Ni No Kuni: Wrath of the White Witch Review
- Posted January 21st, 2013 at 08:30 EDT by Steven Williamson
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If the dazzling production values don't win you over, the storyline, characters and engaging combat will.
- Looks and sounds amazing. Dazzling art-design and musical score.
- Strong storyline that has genuine moments where you'll feel touched.
- Engaging battle system that grows in challenge.
- Side-quests involving spells offer little challenge. You're just going through the motions.
- Can be irritating when you just want to go from A to B quickly, but weak enemies keep attacking.
You know a videogame has grabbed your full attention when you step into its world for the first time and six hours later you haven’t even moved for a toilet break. Generally, though not always, it tends to be role-playing games that have the power to absorb me in their open-world environments, lose me in their in-depth mechanics and keep me glued to the screen for hours on end, franchises like Oblivion, Final Fantasy and Kingdom Hearts.
Ni No Kuni: Wrath Of The White Witch, a JRPG from Level-5 the creators of the White Chronicles and Professor Layton series, is the latest game to have that effect on me, whisking me away from the outset into its colourful land full of charming characters, feel-good quests and strategically-engaging battles. I went to bed the other night with in-game scenarios whizzing through my end before Mr. Drippy popped up in one my dreams. When you wake up thinking about a game, you know it’s something special.
From the moment I wandered through the intricately-detailed town of Motorville, laid eyes on the rolling hills surrounding the quaint town of Ding Dong Dell and met Mr. Drippy, the hilarious side-kick of the game’s main character, I was sold. Ni No Kuni is a beautiful-looking game and part of its charm is enjoying the characters you meet and the environments that Level-5 has created, but equally as absorbing are the slick animated cut-scenes that help tell the story so superbly.
Created by world renowned Japanese animation company Studio Ghibli, the anime-style animation and art-work combine impressively to deliver a variety of attractive locations for gamers to lose themselves in. But it’s not just how things look; it’s also about how it feels controlling and being the game’s lead character Oliver. The way he slots into this world and makes you feel like you’re starring in your own anime movie, the way he runs down a set of steps, meanders through a babbling brook or casts a spell just feels right and sounds spot-on. The attention to fine details, how movement complements the impressive audio work, is commendable. Ni No Kuni delivers an audio and visual experience that has regularly made me grin from ear to ear.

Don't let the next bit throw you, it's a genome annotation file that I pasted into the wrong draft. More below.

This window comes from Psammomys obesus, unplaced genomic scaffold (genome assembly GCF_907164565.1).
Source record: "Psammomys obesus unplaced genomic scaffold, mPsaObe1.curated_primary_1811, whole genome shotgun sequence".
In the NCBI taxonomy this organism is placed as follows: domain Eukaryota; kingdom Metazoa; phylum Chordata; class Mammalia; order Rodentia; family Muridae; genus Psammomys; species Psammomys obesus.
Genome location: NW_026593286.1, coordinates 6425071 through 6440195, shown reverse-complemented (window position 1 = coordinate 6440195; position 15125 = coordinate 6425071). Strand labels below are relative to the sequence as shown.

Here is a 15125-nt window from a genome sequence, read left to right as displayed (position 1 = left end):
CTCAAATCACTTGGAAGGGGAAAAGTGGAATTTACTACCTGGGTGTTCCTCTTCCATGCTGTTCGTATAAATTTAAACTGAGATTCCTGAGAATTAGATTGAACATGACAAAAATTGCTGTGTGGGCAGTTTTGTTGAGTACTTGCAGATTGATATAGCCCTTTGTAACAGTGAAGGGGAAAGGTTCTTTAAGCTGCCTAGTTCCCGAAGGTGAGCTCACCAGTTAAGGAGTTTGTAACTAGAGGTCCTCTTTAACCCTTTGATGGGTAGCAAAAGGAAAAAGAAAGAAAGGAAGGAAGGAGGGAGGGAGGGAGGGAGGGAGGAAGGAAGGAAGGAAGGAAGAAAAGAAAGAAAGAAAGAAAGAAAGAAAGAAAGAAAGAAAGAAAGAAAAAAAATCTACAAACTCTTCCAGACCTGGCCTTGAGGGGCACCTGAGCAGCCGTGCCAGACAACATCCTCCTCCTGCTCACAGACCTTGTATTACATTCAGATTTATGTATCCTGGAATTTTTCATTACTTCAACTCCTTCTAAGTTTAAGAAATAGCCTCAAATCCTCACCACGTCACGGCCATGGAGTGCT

STORYLINE SPOILER – The following couple of paragraphs tell you what happens to Oliver right at the beginning of Ni No Kuni.
The opening sequences, which switch between cut-scenes and gameplay flawlessly, set up the storyline superbly. Mummy’s boy Oliver, just thirteen years of age, bows into peer group pressure by a neighbour and sneaks out of his bed in the middle of the night to joy-ride around the streets of Motorville. The picture-perfect town of Motorville paints an idyllic canvas of his life but things turn sour when he crashes the car into a lake. His mother meanwhile, discovering that Oliver is missing from his bed, has taken to the streets to search for him. She finds him drowning in the lake, dives in, saves him and then…dies. Ouch. Days later, when Oliver is seen holding the precious toy that his mum had bought for him when he was younger, he’s shown crying into it hysterically calling out for her. The drama and emotion of the tale is portrayed with the skill of a seasoned producer who knows how to affect the audience; and at this point, I welled up.
The toy comes to life and becomes Mr. Drippy, one of the first members of a cast of loveable and interesting characters that you meet. Mr. Drippy sticks with Oliver through most of the adventure, helping to build the storyline and keep you entertained with his humorous quips. You soon learn that there’s a parallel world where everyone has a soul mate. We’re also told that Oliver is the child who can save the world and after stepping through a gateway the adventure begins. You get a wizard’s book, which becomes populated with all kinds of interesting information and spells, grab a magic wand, and receive a Familiar, a small creature that can be conjured up to help fight alongside you. You’re then off into a colourful and dark world filled with fairies, trees that talk, bizarre creatures and the evil Shadar, who Oliver will one day come face-to-face with.
I’ve yet to complete Ni No ... (continued on next page) ----